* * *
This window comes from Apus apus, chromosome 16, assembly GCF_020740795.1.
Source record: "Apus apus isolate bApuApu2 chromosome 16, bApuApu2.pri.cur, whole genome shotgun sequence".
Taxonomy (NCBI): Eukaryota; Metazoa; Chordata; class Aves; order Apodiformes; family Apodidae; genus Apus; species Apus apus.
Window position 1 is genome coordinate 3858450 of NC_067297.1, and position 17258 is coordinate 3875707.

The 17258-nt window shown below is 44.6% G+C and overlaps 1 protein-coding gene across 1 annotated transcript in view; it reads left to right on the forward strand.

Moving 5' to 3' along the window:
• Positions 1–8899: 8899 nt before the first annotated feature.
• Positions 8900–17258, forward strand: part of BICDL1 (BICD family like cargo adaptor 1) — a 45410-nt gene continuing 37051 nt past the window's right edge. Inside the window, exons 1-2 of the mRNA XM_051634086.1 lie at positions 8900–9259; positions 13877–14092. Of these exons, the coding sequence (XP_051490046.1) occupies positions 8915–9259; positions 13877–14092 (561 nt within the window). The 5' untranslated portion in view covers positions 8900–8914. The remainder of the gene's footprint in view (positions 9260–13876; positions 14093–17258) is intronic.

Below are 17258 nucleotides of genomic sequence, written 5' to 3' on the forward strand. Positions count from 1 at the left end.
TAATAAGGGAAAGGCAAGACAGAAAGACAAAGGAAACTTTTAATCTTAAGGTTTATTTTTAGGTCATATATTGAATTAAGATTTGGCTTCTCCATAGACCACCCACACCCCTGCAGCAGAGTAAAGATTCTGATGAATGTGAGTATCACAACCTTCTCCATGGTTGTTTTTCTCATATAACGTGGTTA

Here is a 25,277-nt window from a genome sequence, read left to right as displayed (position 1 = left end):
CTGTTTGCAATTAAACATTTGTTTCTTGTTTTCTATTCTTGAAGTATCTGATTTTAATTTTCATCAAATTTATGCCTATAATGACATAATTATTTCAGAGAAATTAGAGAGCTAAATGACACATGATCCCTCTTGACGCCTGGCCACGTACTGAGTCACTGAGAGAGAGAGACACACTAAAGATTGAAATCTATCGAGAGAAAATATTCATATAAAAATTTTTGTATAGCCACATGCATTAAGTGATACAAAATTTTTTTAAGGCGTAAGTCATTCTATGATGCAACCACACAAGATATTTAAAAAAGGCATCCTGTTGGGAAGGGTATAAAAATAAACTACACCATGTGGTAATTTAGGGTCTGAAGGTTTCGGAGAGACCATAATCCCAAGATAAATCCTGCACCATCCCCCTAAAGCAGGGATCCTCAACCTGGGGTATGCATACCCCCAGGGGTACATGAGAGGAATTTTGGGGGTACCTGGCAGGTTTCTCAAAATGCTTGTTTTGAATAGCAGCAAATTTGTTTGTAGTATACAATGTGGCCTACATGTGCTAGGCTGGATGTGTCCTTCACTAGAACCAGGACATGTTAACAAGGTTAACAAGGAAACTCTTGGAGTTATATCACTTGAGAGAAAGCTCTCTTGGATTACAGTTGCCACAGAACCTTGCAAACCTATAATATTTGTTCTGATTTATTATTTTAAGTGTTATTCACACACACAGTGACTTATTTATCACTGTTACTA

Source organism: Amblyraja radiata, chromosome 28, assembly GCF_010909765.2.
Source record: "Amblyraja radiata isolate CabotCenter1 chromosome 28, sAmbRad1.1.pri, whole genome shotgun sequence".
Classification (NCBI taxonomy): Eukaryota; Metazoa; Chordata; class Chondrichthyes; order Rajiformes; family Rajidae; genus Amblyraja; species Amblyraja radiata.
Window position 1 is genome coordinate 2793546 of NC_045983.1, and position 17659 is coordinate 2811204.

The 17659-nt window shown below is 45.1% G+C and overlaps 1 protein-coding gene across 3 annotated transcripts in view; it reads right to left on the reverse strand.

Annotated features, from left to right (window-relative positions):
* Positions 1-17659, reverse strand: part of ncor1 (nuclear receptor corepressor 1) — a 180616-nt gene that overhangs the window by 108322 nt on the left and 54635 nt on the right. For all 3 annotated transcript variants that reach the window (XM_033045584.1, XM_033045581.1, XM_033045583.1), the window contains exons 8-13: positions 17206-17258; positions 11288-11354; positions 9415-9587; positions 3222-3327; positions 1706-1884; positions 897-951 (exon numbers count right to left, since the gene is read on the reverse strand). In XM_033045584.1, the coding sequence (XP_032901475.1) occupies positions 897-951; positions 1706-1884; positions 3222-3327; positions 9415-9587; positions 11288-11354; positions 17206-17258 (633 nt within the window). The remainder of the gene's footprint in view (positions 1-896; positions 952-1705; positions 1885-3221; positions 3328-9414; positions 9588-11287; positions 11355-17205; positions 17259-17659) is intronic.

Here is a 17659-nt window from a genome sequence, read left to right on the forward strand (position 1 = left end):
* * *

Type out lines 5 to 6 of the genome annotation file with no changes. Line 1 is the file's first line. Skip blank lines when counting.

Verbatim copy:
The 17258-nt window shown below is 44.6% G+C and overlaps 1 protein-coding gene across 1 annotated transcript in view; it reads left to right on the forward strand.

Moving 5' to 3' along the window: